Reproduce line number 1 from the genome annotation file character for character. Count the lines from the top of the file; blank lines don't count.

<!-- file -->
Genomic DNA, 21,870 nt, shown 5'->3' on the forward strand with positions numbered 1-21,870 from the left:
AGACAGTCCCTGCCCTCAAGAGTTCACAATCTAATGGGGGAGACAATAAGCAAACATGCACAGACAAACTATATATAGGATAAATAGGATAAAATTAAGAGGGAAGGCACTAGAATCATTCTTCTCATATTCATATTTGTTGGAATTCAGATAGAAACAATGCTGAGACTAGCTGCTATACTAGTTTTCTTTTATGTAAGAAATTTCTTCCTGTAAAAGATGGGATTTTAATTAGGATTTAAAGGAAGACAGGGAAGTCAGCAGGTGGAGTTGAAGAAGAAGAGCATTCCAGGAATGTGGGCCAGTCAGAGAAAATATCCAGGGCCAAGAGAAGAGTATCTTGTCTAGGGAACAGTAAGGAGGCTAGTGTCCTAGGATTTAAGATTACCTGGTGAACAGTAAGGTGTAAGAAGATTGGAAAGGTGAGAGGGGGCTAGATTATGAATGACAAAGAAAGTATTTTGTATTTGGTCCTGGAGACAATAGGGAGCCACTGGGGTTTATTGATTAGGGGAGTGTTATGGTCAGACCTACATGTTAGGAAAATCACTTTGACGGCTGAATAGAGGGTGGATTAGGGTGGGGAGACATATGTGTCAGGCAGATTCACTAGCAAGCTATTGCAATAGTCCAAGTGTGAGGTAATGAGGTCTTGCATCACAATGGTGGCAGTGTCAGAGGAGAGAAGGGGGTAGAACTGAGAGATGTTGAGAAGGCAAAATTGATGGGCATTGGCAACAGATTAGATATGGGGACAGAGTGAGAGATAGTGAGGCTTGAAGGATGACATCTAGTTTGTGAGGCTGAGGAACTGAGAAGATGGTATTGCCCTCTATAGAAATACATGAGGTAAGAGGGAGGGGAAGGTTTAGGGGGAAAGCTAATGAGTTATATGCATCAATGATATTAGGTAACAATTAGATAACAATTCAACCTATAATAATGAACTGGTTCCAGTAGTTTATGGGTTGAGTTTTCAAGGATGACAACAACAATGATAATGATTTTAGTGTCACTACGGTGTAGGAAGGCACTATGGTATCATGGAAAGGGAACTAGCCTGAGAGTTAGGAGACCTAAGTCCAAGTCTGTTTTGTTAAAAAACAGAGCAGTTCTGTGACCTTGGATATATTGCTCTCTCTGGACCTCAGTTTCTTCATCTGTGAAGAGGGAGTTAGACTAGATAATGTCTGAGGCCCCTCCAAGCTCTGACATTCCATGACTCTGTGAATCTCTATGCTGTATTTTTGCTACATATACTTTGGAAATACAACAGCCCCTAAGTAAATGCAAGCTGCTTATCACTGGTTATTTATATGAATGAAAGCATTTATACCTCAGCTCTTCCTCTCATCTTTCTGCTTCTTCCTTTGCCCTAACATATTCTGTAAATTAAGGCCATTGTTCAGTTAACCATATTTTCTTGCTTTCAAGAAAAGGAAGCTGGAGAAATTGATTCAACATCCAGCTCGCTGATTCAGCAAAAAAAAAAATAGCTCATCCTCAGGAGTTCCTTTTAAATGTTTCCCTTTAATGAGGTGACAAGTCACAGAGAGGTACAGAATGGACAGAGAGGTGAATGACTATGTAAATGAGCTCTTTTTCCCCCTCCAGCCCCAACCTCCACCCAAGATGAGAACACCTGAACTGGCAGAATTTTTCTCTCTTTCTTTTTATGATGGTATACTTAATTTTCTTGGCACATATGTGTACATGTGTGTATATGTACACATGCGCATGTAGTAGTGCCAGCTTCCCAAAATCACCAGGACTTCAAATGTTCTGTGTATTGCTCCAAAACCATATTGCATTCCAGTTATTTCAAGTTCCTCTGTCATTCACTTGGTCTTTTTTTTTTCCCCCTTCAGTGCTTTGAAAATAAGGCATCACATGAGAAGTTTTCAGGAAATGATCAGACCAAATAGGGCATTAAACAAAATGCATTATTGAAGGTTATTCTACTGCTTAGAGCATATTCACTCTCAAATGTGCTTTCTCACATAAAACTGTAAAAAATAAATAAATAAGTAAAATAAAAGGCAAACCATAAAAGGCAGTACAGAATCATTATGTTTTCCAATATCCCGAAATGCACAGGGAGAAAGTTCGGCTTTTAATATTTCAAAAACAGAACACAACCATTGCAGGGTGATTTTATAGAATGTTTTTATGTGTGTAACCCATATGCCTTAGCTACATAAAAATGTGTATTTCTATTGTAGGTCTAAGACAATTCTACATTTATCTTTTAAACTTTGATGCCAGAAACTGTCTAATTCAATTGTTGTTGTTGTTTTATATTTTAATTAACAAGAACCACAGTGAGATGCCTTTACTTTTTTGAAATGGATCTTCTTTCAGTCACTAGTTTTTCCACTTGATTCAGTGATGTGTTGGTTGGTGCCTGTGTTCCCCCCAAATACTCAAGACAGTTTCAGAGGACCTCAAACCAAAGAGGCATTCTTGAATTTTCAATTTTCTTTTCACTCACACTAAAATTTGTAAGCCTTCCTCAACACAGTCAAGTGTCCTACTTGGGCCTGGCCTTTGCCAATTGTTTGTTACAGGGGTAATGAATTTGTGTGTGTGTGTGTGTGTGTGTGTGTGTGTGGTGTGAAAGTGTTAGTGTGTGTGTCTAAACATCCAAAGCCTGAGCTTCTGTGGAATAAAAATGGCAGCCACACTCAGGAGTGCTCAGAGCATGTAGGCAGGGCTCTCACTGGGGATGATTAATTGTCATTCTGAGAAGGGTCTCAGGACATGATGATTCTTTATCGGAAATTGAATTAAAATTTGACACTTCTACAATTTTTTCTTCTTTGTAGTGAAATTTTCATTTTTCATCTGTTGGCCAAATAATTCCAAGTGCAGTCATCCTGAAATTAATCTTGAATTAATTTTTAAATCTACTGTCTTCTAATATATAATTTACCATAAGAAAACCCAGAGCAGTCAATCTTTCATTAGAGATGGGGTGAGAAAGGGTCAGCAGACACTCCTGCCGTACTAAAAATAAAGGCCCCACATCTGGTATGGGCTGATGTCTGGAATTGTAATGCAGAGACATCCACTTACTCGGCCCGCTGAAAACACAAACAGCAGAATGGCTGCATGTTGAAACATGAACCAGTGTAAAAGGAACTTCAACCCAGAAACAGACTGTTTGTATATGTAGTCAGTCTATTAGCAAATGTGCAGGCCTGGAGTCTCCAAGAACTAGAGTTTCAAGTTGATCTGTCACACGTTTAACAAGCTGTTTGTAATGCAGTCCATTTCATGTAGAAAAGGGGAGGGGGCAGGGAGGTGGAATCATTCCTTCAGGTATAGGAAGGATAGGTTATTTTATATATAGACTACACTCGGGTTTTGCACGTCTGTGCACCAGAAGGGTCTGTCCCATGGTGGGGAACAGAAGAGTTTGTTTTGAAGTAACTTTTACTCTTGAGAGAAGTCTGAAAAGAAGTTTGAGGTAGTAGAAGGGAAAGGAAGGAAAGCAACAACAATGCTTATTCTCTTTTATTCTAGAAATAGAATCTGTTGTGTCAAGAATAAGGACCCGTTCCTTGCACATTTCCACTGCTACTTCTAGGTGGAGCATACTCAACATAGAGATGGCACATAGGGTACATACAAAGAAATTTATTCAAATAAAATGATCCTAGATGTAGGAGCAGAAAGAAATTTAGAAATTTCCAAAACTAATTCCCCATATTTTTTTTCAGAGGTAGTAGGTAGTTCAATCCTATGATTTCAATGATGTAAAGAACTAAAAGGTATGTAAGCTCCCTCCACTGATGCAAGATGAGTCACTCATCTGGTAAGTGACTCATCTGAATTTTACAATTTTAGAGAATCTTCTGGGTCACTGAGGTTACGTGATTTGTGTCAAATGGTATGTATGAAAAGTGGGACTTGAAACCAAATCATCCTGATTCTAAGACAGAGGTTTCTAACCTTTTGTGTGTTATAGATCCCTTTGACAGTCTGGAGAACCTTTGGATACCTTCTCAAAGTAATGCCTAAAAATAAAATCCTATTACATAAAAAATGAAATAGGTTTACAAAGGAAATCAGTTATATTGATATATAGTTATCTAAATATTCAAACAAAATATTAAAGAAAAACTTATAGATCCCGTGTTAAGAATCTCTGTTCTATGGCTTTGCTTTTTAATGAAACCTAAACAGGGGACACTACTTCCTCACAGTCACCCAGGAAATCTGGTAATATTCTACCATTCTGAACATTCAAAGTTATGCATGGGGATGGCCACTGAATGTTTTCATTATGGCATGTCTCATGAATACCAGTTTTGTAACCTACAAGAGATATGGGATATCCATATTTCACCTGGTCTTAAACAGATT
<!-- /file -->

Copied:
Genomic DNA, 21,870 nt, shown 5'->3' on the forward strand with positions numbered 1-21,870 from the left: